An Easy Smashed Potato & Ramp Frittata for the Best Brunch Ever

When I was growing up, my dad traveled a lot for work. He’d leave on a Monday and sometimes be gone for days. Once a year, his work would take him to the Pacific Northwest. I remember this because he would return from this trip each year with a special…

When I was growing up, my dad traveled a lot for work. He’d leave on a Monday and sometimes be gone for days. Once a year, his work would take him to the Pacific Northwest. I remember this because he would return from this trip each year with a special piece of cargo: fresh salmon on dry ice.

He’d re-tool his usual travel plan, checking his perfectly overhead bin-sized suitcase so that he could bring the salmon onto the plane as his carry-on. In Kansas, fresh, quality fish (at least fish from the sea) was a serious luxury. So when the salmon arrived home, it was treated like gold: My mom cooked it lovingly and carefully (seared and placed onto a ciabatta bun that had been mayo-ed and topped with lightly dressed arugula and a fat slice of peppered tomato). Dad went through all of this effort (and frankly, expense) for one meal’s worth of payoff, just so my mom and we kids could taste really good, fresh fish. This is one of the perks when you grow up in a house that takes food seriously.

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Spring Is Here! Time to Celebrate the Arrival of Alliums

April showers bring spring alliums. Huzzah! We snag our tote bags, skip to the farmers market, squeal at all the fruits and flowers and vegetables and then: Um, green garlic, is that you? Sorry, um, I mean, green garlic, is that you? It’s been a minute…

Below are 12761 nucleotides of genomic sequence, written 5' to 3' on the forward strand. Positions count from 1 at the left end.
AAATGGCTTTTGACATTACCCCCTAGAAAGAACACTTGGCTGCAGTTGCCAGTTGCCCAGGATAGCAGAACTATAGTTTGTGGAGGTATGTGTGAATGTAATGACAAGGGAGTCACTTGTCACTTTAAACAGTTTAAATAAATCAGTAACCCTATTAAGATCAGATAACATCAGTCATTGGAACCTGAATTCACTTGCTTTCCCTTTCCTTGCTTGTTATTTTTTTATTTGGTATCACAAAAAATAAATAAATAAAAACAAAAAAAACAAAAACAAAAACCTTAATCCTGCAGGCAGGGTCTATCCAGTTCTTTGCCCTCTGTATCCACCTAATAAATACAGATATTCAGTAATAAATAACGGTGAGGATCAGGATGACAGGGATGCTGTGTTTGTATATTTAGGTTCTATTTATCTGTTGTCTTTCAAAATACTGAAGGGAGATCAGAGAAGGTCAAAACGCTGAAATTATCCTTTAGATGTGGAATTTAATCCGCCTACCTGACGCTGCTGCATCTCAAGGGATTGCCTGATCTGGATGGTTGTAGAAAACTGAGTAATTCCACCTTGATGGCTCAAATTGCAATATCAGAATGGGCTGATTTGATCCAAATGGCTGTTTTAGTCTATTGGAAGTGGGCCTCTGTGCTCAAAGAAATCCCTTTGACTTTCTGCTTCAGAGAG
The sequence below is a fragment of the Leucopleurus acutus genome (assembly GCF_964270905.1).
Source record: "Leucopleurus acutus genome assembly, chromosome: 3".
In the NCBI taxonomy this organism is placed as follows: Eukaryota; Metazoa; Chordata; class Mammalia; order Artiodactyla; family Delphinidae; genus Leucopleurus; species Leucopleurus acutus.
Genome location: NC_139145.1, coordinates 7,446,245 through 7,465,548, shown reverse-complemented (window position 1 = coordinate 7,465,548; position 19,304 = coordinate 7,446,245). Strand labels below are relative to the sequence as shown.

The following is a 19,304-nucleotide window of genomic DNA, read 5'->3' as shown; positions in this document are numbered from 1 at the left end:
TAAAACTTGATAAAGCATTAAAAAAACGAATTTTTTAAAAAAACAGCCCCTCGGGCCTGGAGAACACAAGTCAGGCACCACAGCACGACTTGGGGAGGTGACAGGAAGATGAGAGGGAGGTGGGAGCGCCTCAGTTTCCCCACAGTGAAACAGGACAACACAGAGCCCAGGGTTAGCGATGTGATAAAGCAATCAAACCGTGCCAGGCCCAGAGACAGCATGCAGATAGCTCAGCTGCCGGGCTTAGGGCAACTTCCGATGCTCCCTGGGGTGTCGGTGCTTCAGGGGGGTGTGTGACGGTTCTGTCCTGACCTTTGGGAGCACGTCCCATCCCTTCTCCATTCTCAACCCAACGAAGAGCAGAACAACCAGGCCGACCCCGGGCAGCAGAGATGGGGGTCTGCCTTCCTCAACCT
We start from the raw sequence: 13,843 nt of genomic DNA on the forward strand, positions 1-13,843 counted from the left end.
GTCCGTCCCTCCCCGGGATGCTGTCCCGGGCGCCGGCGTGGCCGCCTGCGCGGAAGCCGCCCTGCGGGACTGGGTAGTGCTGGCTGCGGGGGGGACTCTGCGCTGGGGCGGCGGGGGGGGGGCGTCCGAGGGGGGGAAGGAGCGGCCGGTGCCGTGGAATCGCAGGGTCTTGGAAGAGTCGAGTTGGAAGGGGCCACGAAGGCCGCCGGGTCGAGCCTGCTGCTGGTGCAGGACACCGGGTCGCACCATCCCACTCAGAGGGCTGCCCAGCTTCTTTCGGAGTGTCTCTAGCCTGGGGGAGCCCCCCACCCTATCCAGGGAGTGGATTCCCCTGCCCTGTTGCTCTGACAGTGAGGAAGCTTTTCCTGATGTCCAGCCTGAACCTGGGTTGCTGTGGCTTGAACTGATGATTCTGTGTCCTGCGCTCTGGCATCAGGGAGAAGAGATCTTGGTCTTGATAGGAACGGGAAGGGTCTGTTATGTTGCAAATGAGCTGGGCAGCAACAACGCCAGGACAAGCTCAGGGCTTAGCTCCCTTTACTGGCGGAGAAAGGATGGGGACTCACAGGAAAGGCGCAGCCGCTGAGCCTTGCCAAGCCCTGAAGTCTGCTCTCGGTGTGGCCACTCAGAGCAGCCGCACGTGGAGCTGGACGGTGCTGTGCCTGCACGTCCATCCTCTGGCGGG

April showers bring spring alliums. Huzzah! We snag our tote bags, skip to the farmers market, squeal at all the fruits and flowers and vegetables and then: Um, green garlic, is that you? Sorry, um, I mean, green garlic, is that you? It’s been a minute.

There’s a lot of pressure to make the most of spring alliums, which are only here for a hot second, which feels special and exciting. But that's the problem. If you only hang out with an ingredient once a year, how are you going to get comfortable with it?

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OK, I’ll Bite: What Are Ramps?

If you see a crowd gathering around a stall at your local farmers market any time between mid-April and early June, odds are you’ve stumbled across someone selling ramps. Let me tell you, nothing gets people who know and love ramps more excited than se…

If you see a crowd gathering around a stall at your local farmers market any time between mid-April and early June, odds are you’ve stumbled across someone selling ramps. Let me tell you, nothing gets people who know and love ramps more excited than seeing those first green leaves on a warm spring morning. Of course, by appearance alone, they’re simply yet another plant in a sea of green at the market. So, what’s all the fuss about? What are ramps?

What Are Ramps, Anyway?

Ramps (allium tricoccum), sometimes referred to as wild leeks or wild garlic, are technically a wild onion that grow most abundantly in the eastern and central U.S. and Canada (though you can find them showing their verdant heads in a couple other southern and western American states). Ramp patches typically begin to sprout in wooded areas around early April, and last until May or early June.

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